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Force created from kinetic energy

  • Thread starter pantsik
  • Start date
5
0
I study physics and I cannot find the following themes (they are quite similar) anywhere in physics textbooks:

Problem 1: I drive my car (without a seatbelt) with a velocity v and my body mass is m.
Suddenly I collide in a unmovable wall. Consider my car to be completely stiff. Due to the conservation of momentum my body will continue to move forward with a velocity v and I will have a kinetic energy of K = 1/2 mv^2.
On the wall is installed vertically a well adjusted scale.
What is the indication of the scale when my body eventually stops on it (the scale) relatively to my body weight (B = mg) ?
If I apply the conservation of energy theorem: 1/2 mv^2 = 1/2 kx^2 (where k is the scale's constant and x the spring's movement) I find a result which depends on k or x which doesn't seem right to me [F = (v / sqrt(xg)) * B where B is my gravitational force and F is the force created from the collision]. The reason is that every scale should show the same indication regardless of its k or x.
Can anyone give me the right equation ?

Problem 2: I jump from h meters above the ground to the previous scale. What would be the scale's indication (the higher one) relatively to my weight ?

Forgive my poor english.
 

Answers and Replies

193
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F=MA

If A is gravity then the F imparted on the scale is calibrated to indicate M.

If you jump then the scales slow you down so the F imparted on the scale is Gravity + Your deceleration from terminal velocity to stationary, jumping straight legged will result in a higher indication than jumping bent legged where some deceleration is in your legs rather than the scales.

In the unmoving objects situation then the deceleration is infinite as is the force.

Try weighing yourself in a lift. Your indicated weight will change according to total acceleration (gravity + Lift Acceleration)
 
5
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F=MA

If A is gravity then the F imparted on the scale is calibrated to indicate M.

If you jump then the scales slow you down so the F imparted on the scale is Gravity + Your deceleration from terminal velocity to stationary, jumping straight legged will result in a higher indication than jumping bent legged where some deceleration is in your legs rather than the scales.

In the unmoving objects situation then the deceleration is infinite as is the force.

Try weighing yourself in a lift. Your indicated weight will change according to total acceleration (gravity + Lift Acceleration)
Thanks for your reply, but it is too general. Can you give me the equations?
 
400
1
A spring scale measures force, and in both examples the impact force is F = dP/dt = mdv/dt = ma. You know or can calculate the velocity at impact in both cases, so you know dP. Does dt depend on the spring constant?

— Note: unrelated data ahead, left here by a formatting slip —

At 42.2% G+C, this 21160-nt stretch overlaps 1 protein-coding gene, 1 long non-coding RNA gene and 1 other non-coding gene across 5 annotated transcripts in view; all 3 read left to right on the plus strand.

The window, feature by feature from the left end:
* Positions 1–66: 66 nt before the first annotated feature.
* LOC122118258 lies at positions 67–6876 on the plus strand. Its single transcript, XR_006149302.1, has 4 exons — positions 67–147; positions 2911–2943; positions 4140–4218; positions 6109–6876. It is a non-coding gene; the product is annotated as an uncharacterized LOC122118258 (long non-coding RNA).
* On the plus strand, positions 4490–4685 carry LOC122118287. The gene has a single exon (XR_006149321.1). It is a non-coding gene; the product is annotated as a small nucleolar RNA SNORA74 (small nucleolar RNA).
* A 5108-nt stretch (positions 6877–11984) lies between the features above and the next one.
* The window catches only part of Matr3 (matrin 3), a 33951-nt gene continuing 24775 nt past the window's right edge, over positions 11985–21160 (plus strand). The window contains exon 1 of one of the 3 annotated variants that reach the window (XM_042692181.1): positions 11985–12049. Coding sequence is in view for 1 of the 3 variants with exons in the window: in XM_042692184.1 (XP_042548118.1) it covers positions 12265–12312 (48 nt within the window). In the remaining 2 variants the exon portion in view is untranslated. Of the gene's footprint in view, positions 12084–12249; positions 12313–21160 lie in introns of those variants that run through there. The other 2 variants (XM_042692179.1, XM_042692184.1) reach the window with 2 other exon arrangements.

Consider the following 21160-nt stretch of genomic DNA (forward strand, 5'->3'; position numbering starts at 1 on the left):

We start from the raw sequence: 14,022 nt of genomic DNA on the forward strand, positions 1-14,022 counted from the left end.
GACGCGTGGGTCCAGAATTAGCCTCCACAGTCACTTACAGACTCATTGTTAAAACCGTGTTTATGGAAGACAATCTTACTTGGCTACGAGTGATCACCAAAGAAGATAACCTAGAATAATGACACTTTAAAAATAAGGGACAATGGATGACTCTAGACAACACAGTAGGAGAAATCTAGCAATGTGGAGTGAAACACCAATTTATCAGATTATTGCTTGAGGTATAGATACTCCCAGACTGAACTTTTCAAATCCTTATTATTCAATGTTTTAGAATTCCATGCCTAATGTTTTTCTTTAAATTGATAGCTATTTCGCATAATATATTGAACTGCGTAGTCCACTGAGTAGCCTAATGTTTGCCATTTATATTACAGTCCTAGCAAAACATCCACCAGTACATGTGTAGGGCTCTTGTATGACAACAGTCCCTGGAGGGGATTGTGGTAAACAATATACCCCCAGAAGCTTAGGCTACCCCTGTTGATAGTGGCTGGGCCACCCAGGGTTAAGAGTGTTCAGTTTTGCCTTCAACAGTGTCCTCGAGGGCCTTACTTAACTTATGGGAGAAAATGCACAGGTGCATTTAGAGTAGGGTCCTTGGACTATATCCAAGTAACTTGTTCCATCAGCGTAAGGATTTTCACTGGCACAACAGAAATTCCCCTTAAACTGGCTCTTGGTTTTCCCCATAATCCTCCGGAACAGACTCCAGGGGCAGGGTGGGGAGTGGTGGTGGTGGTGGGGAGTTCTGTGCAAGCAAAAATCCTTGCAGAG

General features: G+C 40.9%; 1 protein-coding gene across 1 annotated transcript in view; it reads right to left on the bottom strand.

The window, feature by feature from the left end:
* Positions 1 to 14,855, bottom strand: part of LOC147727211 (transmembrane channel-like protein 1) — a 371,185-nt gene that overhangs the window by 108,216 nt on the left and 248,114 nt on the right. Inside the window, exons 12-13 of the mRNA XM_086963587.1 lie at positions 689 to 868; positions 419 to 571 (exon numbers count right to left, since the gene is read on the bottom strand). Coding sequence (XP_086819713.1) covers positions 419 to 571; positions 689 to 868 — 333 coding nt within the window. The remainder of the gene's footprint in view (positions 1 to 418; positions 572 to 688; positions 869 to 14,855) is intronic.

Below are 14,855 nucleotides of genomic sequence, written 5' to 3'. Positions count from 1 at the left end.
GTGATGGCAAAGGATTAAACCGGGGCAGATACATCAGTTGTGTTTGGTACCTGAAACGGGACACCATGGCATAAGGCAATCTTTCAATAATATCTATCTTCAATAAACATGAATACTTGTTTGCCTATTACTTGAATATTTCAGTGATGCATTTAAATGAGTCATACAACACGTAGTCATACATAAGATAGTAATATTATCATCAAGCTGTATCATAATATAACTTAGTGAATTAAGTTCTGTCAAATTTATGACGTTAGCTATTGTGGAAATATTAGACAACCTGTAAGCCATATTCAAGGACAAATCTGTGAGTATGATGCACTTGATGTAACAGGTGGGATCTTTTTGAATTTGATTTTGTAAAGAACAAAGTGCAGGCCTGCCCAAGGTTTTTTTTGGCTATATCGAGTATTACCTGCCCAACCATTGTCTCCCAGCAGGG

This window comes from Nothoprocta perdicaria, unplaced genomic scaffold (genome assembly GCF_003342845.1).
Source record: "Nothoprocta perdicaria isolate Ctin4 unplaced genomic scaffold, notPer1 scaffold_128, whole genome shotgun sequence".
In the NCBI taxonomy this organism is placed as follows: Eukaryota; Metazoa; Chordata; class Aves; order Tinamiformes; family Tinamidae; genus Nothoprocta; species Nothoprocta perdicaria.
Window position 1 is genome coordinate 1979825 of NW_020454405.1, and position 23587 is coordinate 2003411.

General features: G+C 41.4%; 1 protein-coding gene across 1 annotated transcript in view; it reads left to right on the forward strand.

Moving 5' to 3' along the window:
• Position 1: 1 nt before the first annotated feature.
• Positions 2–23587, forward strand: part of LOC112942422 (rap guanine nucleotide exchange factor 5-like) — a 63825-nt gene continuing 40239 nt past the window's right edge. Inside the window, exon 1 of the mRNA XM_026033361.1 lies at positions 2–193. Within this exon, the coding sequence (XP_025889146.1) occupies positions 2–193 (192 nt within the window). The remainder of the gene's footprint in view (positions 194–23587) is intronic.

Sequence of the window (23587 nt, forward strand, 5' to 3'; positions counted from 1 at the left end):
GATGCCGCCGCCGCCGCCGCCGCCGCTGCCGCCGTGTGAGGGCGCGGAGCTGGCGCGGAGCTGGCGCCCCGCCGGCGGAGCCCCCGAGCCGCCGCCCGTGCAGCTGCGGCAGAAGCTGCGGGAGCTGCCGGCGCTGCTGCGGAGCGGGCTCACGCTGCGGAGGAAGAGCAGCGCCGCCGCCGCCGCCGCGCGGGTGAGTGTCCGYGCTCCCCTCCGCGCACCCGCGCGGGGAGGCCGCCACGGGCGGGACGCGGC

5
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A spring scale measures force, and in both examples the impact force is F = dP/dt = mdv/dt = ma. You know or can calculate the velocity at impact in both cases, so you know dP. Does dt depend on the spring constant?
In the case of horizontal movement, dv/dt = 0 (the velocity is constant).
In the case of vertical movement, dv/dt = g, meaning F = mg.
In both cases you don't find out the force produced by the kinetic energy.
 
5
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In the case of horizontal movement, dv/dt = 0 (the velocity is constant).
In the case of vertical movement, dv/dt = g, meaning F = mg.
In both cases you don't find out the force produced by the kinetic energy.
If you mean the force created on the spring, then you 're right. F = ma where "a" is the deceleration of the mass m.
But what about the equations?
 
400
1
You already wrote down the main equation, mv^2/2 = kx^2/2. That will give you the maximum distance X for an incident speed V. The spring force at that compresssion is kX, and in units of body weight it's kX/mg.

If you think the answer doesn't depend on k or X, consider the case of an extremely stiff spring like a brick wall. Does your body feel more decelleration force in that case, compared to the case of a soft spring? Also consider the purpose of suspension springs on cars - does an extremely stiff spring (no suspension) give a harsher ride than a soft spring?
 
5
0
You already wrote down the main equation, mv^2/2 = kx^2/2. That will give you the maximum distance X for an incident speed V. The spring force at that compresssion is kX, and in units of body weight it's kX/mg.

If you think the answer doesn't depend on k or X, consider the case of an extremely stiff spring like a brick wall. Does your body feel more decelleration force in that case, compared to the case of a soft spring? Also consider the purpose of suspension springs on cars - does an extremely stiff spring (no suspension) give a harsher ride than a soft spring?
You are right. So the answer to my question is that every scale measures a different force when the measuring is made off-balance.
 

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